US8690936B2 - Expandable sheath for introducing an endovascular delivery device into a body - Google Patents

Expandable sheath for introducing an endovascular delivery device into a body Download PDF

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US8690936B2
US8690936B2 US12249867 US24986708A US8690936B2 US 8690936 B2 US8690936 B2 US 8690936B2 US 12249867 US12249867 US 12249867 US 24986708 A US24986708 A US 24986708A US 8690936 B2 US8690936 B2 US 8690936B2
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sheath
tubular layer
outer
portion
layer
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US12249867
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US20100094392A1 (en )
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Duy Nguyen
Kim Nguyen
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Edwards Lifesciences Corp
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Edwards Lifesciences Corp
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    • AHUMAN NECESSITIES
    • A61MEDICAL OR VETERINARY SCIENCE; HYGIENE
    • A61FFILTERS IMPLANTABLE INTO BLOOD VESSELS; PROSTHESES; DEVICES PROVIDING PATENCY TO, OR PREVENTING COLLAPSING OF, TUBULAR STRUCTURES OF THE BODY, E.G. STENTS; ORTHOPAEDIC, NURSING OR CONTRACEPTIVE DEVICES; FOMENTATION; TREATMENT OR PROTECTION OF EYES OR EARS; BANDAGES, DRESSINGS OR ABSORBENT PADS; FIRST-AID KITS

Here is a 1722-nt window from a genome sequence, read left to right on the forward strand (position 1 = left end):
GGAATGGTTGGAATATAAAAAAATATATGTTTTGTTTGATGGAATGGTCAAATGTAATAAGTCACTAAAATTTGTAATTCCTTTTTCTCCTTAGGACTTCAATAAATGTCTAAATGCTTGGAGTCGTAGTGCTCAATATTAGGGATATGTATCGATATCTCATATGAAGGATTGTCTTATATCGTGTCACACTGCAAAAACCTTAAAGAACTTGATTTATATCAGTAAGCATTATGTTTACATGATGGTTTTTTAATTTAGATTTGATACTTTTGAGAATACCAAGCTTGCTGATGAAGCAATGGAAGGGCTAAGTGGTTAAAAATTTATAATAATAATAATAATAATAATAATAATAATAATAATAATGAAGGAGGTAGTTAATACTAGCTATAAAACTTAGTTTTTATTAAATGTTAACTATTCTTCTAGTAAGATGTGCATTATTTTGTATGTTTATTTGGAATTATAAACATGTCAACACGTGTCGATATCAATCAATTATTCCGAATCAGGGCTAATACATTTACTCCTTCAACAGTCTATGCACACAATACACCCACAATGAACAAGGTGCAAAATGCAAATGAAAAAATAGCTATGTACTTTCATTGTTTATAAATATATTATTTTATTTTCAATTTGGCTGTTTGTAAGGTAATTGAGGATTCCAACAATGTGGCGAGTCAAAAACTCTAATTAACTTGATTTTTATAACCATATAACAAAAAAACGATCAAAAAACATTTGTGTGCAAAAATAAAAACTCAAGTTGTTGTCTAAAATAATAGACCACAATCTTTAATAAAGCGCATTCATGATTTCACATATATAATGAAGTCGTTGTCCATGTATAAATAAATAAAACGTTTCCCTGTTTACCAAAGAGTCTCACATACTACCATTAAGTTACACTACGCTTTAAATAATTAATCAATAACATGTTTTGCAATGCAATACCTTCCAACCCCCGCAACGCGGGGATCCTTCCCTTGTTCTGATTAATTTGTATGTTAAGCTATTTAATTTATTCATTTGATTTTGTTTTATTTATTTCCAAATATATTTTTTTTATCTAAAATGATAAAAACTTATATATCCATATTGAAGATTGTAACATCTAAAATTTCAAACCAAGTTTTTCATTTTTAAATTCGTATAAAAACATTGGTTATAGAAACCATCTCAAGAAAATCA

• A61F2/00Filters implantable into blood vessels; Prostheses, i.e. artificial substitutes or replacements for parts of the body; Appliances for connecting them with the body; Devices providing patency to, or preventing collapsing of, tubular structures of the body, e.g. stents
    • A61F2/02Prostheses implantable into the body
    • A61F2/24Heart valves ; Vascular valves, e.g. venous valves; Heart implants, e.g. passive devices for improving the function of the native valve or the heart muscle; Transmyocardial revascularisation [TMR] devices
    • A61F2/2427Devices for manipulating or deploying heart valves during implantation
    • A61F2/2436Deployment by retracting a sheath
    • AHUMAN NECESSITIES
    • A61MEDICAL OR VETERINARY SCIENCE; HYGIENE
    • A61FFILTERS IMPLANTABLE INTO BLOOD VESSELS; PROSTHESES; DEVICES PROVIDING PATENCY TO, OR PREVENTING COLLAPSING OF, TUBULAR STRUCTURES OF THE BODY, E.G. STENTS; ORTHOPAEDIC, NURSING OR CONTRACEPTIVE DEVICES; FOMENTATION; TREATMENT OR PROTECTION OF EYES OR EARS; BANDAGES, DRESSINGS OR ABSORBENT PADS; FIRST-AID KITS
    • A61F2/00Filters implantable into blood vessels; Prostheses, i.e. artificial substitutes or replacements for parts of the body; Appliances for connecting them with the body; Devices providing patency to, or preventing collapsing of, tubular structures of the body, e.g. stents
    • A61F2/02Prostheses implantable into the body
    • A61F2/24Heart valves ; Vascular valves, e.g. venous valves; Heart implants, e.g. passive devices for improving the function of the native valve or the heart muscle; Transmyocardial revascularisation [TMR] devices
    • A61F2/2427Devices for manipulating or deploying heart valves during implantation
    • AHUMAN NECESSITIES
    • A61MEDICAL OR VETERINARY SCIENCE; HYGIENE